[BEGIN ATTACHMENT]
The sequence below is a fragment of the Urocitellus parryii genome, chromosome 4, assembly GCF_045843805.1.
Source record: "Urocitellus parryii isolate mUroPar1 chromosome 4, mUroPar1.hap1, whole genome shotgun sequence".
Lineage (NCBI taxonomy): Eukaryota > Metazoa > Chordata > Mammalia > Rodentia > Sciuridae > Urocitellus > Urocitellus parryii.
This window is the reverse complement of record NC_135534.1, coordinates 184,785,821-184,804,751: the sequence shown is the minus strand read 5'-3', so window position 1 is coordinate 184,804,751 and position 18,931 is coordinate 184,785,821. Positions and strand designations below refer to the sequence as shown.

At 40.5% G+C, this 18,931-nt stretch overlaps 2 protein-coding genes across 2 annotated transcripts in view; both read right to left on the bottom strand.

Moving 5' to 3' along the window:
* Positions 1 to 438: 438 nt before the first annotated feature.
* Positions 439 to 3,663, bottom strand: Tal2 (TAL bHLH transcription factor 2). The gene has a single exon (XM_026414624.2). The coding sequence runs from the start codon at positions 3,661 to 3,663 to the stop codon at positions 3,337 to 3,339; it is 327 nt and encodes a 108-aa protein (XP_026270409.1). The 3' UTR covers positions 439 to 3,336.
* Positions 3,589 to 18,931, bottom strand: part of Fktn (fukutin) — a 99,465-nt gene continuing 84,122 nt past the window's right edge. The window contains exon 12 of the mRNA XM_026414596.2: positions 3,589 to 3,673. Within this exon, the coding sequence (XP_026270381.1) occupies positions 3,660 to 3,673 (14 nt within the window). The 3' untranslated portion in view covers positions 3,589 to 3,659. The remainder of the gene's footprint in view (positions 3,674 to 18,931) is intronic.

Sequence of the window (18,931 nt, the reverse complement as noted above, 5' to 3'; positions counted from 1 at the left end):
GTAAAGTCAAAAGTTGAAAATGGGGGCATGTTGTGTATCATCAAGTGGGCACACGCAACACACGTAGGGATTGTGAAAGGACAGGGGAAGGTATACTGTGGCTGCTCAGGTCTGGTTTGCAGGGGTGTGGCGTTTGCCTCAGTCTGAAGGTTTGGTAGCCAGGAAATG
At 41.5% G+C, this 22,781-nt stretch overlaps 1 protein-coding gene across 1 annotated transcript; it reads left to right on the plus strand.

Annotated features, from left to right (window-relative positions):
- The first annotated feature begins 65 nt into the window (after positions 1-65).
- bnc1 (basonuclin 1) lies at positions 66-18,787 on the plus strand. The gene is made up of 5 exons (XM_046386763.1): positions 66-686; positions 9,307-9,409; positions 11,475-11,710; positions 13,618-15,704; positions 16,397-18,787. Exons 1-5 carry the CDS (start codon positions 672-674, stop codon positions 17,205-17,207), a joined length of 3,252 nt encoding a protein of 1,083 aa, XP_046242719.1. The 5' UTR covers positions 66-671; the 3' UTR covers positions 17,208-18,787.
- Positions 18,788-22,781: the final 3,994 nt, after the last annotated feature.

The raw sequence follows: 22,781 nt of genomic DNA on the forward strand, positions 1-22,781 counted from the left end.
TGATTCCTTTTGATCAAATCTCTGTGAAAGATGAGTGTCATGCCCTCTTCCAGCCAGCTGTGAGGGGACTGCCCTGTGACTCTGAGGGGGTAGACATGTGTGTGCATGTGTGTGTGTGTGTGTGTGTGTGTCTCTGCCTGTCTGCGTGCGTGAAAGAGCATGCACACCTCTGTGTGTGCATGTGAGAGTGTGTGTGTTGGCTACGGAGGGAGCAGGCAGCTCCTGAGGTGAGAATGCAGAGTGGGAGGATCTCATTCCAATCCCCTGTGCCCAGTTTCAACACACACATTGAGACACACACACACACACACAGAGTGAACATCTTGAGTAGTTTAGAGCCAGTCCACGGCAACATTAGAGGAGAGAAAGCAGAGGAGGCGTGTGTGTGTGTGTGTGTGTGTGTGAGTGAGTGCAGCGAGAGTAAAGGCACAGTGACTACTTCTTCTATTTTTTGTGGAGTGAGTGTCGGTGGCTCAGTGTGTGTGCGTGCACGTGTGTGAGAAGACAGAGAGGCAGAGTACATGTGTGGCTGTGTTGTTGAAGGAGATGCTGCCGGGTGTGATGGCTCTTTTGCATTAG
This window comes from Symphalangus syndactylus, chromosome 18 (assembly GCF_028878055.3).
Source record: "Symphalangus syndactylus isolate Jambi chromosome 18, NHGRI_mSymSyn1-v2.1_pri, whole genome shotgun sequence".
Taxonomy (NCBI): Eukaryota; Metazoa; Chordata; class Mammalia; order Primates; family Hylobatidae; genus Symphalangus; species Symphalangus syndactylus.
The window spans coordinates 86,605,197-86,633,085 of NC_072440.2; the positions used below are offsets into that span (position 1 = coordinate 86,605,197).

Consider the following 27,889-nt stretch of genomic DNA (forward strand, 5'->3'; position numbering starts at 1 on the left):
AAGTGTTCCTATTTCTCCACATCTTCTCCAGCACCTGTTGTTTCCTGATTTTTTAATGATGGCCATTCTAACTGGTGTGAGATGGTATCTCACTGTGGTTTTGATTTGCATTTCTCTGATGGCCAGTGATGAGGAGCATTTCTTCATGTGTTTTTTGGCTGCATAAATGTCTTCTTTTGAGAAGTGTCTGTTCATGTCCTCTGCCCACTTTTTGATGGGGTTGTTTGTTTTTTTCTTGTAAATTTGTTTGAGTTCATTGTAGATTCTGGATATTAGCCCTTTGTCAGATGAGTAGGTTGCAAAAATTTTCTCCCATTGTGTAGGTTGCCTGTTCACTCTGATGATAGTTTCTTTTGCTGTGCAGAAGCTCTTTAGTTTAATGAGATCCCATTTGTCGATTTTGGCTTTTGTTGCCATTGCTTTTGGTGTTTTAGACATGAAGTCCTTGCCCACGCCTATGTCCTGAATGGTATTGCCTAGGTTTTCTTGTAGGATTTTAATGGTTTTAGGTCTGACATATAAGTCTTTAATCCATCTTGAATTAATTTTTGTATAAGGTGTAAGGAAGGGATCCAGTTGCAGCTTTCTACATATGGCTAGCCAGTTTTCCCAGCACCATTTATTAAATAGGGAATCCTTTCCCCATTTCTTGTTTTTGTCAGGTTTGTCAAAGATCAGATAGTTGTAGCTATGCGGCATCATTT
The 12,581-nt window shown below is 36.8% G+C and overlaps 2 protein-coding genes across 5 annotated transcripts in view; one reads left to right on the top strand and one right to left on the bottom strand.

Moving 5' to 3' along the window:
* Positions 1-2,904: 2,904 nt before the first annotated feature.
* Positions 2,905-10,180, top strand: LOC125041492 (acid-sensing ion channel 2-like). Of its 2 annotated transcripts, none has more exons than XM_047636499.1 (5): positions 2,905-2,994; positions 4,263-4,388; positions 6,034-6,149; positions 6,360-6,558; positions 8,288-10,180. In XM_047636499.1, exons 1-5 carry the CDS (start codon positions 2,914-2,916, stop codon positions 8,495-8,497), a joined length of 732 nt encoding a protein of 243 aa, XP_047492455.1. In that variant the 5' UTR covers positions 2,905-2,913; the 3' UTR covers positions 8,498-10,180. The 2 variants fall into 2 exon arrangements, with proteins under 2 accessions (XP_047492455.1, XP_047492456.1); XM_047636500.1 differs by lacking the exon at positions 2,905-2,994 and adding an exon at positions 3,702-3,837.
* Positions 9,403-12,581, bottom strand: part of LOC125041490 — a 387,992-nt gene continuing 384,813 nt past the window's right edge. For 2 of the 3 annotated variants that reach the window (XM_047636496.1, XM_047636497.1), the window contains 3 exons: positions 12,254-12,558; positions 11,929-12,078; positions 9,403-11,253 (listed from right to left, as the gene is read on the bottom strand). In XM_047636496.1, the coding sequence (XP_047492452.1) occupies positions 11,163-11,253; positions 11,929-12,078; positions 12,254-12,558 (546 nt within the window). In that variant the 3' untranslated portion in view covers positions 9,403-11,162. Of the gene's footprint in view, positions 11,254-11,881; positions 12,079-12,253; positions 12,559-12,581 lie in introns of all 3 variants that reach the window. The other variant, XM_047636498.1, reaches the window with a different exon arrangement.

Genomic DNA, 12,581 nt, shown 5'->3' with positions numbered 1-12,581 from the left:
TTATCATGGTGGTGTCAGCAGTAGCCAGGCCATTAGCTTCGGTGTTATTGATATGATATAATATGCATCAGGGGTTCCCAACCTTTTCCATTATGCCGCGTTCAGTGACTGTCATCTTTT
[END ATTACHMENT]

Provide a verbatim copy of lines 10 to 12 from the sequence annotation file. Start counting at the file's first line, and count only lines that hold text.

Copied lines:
Sequence of the window (18,931 nt, the reverse complement as noted above, 5' to 3'; positions counted from 1 at the left end):
GTAAAGTCAAAAGTTGAAAATGGGGGCATGTTGTGTATCATCAAGTGGGCACACGCAACACACGTAGGGATTGTGAAAGGACAGGGGAAGGTATACTGTGGCTGCTCAGGTCTGGTTTGCAGGGGTGTGGCGTTTGCCTCAGTCTGAAGGTTTGGTAGCCAGGAAATG
At 41.5% G+C, this 22,781-nt stretch overlaps 1 protein-coding gene across 1 annotated transcript; it reads left to right on the plus strand.